Friday, 1 November 2013

Central plank of the 2015 UK election campaign temporarily unavailable

Monday was a big day that week. 23 September 2013 was the deadline for suppliers to put in their bids.

'Submitting for G-Cloud 4? Don’t leave it to the last minute', it said on the G-Cloud blog. This is the fourth version of G-Cloud. There's a new version twice a year. Miss the deadline, and their services couldn't appear for sale on the CloudStore, the UK government-sponsored supermarket in the ether for cloud computing, for another six months. 'One week to go – a few extra tips on submitting for G-Cloud 4'. Etc ...

Then time was up. All those eager candidates who handed in their scripts on time just had to sit back and wait for their exam results.

The examiners put out a bulletin a few days later, on 26 September 2013: "G-Cloud was set up to be a new platform for the public sector to buy ICT ..., specifically cloud services, in a simpler, clearer and faster way".

"Simpler, clearer and faster"? Haven't you heard that somewhere before?

Yes, you have, it's the slogan on GDS's GOV.UK, "the best place to find government services and information". That's the Government Digital Service's way of reminding all the applicants that GDS are in charge of G-Cloud now, and have been since 1 June 2013.

Two weeks later, 10 October 2013, GDS blogged again: "If you've applied for G-Cloud 4 you should be hearing shortly as to whether you have been successful. Your services will then be listed in the CloudStore ...".

Talking of which,GDS put out this tweet:


The candidates were duly notified of their exam results and jubilant tweets started to appear from the successful ones:




Etc ... Lots of proud SMEs, all looking forward to selling their wares on the CloudStore. You get the picture.

Except that, if you logged on to the CloudStore on Monday 28 October 2013, this was the picture:


And that was the picture on 29 October 2013. Not a supplier or a product in sight.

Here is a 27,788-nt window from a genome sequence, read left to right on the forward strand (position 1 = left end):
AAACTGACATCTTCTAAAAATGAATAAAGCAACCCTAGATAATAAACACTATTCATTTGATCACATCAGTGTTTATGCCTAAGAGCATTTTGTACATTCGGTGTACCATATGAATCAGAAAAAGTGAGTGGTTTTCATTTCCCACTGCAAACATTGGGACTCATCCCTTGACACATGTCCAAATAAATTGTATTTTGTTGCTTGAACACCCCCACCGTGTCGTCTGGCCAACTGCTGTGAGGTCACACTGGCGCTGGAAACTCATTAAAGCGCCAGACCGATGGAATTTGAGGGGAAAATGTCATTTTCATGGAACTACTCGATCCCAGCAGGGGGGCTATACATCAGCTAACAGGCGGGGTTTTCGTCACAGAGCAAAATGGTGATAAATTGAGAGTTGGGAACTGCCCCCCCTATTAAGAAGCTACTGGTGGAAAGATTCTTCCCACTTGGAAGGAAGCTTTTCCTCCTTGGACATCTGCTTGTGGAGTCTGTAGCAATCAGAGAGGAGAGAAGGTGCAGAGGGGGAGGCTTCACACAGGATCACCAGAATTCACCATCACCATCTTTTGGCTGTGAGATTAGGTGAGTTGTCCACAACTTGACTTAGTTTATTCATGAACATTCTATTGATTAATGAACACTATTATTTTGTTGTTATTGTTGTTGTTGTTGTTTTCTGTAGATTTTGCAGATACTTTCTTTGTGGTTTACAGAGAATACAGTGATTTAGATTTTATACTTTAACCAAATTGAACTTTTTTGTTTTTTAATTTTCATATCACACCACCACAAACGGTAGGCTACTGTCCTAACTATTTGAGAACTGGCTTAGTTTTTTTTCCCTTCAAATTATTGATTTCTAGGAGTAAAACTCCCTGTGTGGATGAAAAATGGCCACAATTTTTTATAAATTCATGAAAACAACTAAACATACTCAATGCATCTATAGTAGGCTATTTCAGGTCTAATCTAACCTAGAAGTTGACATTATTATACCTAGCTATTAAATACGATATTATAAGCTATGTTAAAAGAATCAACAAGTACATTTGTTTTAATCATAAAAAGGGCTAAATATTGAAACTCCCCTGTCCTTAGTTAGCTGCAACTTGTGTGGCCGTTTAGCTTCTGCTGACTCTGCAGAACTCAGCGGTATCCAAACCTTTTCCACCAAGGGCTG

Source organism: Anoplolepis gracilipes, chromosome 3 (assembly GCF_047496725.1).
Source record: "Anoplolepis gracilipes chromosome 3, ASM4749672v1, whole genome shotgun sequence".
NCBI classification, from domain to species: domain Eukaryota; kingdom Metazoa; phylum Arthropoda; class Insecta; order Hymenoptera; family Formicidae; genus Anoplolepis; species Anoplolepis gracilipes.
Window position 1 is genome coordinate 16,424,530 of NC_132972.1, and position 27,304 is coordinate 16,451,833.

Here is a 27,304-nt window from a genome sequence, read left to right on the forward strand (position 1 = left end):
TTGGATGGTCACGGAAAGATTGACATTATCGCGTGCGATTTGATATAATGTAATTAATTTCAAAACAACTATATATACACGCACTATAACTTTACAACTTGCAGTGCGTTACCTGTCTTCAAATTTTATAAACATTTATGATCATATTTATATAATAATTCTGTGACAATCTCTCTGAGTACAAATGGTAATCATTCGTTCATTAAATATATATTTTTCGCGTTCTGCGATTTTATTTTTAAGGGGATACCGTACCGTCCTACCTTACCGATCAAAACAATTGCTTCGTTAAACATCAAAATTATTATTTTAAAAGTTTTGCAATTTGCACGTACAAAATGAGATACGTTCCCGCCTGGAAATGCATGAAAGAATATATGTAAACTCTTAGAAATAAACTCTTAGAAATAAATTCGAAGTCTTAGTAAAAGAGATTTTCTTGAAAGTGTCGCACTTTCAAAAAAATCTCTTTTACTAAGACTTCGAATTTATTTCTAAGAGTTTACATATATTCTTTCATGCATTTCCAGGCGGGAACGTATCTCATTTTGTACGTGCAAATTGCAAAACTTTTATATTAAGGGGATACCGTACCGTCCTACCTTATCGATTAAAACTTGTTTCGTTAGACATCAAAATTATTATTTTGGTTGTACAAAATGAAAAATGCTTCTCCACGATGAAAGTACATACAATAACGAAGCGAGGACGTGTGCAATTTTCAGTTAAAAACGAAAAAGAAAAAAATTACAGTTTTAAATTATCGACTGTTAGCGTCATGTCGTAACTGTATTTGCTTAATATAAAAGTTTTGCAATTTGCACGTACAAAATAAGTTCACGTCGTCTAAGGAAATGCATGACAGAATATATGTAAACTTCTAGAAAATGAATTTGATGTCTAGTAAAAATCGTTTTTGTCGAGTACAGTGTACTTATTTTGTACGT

And on 30 October 2013. The shop was still shut.

And on 31 October 2013 until just gone 5 o'clock. Four days. As Chris Chant would say, "unacceptable".

What was it that ex-Guardian man Mike Bracken, the executive director of GDS and the prophet of so-called "agile" computing, said after he attended a Cabinet meeting on 29 October 2013?
Most encouraging for me though was hearing from ministers just how strongly the principles behind our work have resonated with them. The questions they asked all came from the perspective of ‘What does this mean for users? How does it meet their needs?’

Starting with the needs of users has led to a radical shift in the way we build and provision government services. That’s a huge thing. It means an end to big IT, it means smarter and cheaper services which meet users needs, and it means digital sitting at the heart of teams all around government.
For four days his users were left with no service.

The previous week he'd been in Washington DC, joining in the criticism of the ObamaCare website, debunking the big IT suppliers and making the point that failures like that can be avoided, if you've seen the light, by adopting an agile approach:
What is your reaction to HealthCare.gov and what you're reading and seeing regarding failures of what was meant to be an Expedia shopping for health coverage?

Yeah ... I'll say this with no sense of enjoyment whatsoever, but it feels a bit like Groundhog Day to where we were three or four years ago. Hundreds of millions of dollars, large-scale IT enterprise technology, no real user testing, no real focus on end users, all done behind a black box, and not in an agile way but in a big waterfall way, which is a software methodology. And basically not proven good value, and I'm afraid to say I've got example after example in the U.K. in the past where we've had that experience. So it looks just like one of those.

My hope is that the current shockwaves of what you're going through here are strong enough to implement a new approach and actually to get political will behind having digital skills in the center. Because delivery is the only thing that will solve this problem ...
Delivery, eh? And user needs. It's not just "big IT" that fails.

Let's hope that the government aren't hoping to make an electoral issue out of GDS and the "smarter and cheaper services which meet users needs" that they promise. For four days no services were available at all. Just ask any of the new boys in the school, like UK Backup, Advice Cloud and Damovo above. Just ask any of their appalled clients. Groundhog Day, indeed.

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Update 1.11.13:


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